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Guido Aaldering:

“Everyone finishes their own onions first”

Dutch organic onion sets' quality is disappointing. Organic onions will, however, have a good season. That is Guido Aaldering's cautious prediction. The market was not yet very exciting at the start of September. 

"We're mainly dealing with fusarium and internal rot," Guido says about the onion sets' inferior quality. "As far as that allows, we try to sell the onions fresh. They're of too poor quality to go to the industry."

Market under pressure
Organic onion growers in the Netherlands started harvesting three weeks later than usual. "On the one hand, it was too wet to harvest. On the other, growers wanted to wait. They said the price wasn't good yet."

"But when you wait, everything comes on the market at once. So, farmers haven't been able to catch up with those three weeks of sales. Especially now that German and Austrian growers are also bringing their onions to market."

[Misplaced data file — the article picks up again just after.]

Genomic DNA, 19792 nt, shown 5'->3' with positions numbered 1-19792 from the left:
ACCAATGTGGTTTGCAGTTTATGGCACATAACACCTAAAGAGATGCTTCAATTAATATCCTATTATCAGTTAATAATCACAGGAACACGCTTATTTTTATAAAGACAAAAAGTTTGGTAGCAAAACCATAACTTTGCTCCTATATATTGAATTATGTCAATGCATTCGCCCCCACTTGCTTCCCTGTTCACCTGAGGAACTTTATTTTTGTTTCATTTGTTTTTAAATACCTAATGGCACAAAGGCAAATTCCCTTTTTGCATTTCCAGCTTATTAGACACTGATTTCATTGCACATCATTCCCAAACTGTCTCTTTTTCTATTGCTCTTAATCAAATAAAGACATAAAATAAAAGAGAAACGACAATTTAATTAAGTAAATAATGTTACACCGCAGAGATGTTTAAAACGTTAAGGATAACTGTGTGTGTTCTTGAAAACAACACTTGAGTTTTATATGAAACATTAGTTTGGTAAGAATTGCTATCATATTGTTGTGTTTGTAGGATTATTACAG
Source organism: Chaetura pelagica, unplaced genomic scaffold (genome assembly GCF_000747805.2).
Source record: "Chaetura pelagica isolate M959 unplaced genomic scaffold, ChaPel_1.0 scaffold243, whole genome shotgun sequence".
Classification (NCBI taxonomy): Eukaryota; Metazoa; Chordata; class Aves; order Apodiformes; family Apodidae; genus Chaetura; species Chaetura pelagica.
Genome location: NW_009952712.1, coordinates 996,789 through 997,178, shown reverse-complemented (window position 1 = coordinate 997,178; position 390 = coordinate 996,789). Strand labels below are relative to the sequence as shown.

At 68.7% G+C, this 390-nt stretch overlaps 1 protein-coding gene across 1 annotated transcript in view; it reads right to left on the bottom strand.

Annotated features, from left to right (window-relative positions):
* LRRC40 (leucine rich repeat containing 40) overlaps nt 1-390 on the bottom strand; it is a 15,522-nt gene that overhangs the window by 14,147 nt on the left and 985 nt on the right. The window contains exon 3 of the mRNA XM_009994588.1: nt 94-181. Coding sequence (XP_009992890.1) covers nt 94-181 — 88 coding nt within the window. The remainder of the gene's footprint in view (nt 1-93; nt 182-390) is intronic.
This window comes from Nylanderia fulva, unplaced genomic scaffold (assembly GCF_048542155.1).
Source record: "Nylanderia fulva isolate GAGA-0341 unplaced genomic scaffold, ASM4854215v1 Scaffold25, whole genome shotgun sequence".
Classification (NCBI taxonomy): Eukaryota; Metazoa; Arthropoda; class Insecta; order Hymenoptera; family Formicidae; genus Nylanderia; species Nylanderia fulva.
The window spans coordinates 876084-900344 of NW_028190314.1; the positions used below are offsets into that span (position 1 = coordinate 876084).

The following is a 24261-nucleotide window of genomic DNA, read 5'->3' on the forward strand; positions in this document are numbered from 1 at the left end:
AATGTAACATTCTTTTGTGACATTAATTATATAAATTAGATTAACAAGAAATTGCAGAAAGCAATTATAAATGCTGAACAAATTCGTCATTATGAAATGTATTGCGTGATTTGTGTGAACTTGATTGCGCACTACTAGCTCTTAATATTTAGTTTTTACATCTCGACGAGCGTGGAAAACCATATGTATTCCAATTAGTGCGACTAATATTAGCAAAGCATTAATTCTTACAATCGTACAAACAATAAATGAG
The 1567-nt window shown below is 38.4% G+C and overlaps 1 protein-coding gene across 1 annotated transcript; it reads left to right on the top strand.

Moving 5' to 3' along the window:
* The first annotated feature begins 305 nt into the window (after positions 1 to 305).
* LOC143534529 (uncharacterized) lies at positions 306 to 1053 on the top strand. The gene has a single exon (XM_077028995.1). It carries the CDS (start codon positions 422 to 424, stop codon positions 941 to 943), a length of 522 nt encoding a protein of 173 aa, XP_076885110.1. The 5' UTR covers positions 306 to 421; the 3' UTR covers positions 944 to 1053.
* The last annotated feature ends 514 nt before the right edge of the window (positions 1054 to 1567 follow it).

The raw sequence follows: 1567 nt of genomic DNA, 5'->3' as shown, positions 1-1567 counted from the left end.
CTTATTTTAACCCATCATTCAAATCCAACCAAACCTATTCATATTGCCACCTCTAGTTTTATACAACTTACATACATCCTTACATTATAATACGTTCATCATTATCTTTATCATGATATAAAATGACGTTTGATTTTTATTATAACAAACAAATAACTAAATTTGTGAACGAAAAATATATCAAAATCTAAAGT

There was little demand for either seed onions or sets in September. That was partly due to the vacation, says Guido. Overseas demand is lagging too. "Everyone finishes their own onions first. If you want to grow onion sets, you have to get in there early, he adds.

As for seed onions, more is expected from them. "Everyone thinks they'll reach good prices. That's also to be expected because all the growers have grubbed fewer of these. Average yields are lower than other years," Guido concludes.

Lower yields mean greatly reduced off-land supplies too. Dutch farmers are well-able to store their own onions. They do not have to rely on external storage for that.

Guido Aaldering


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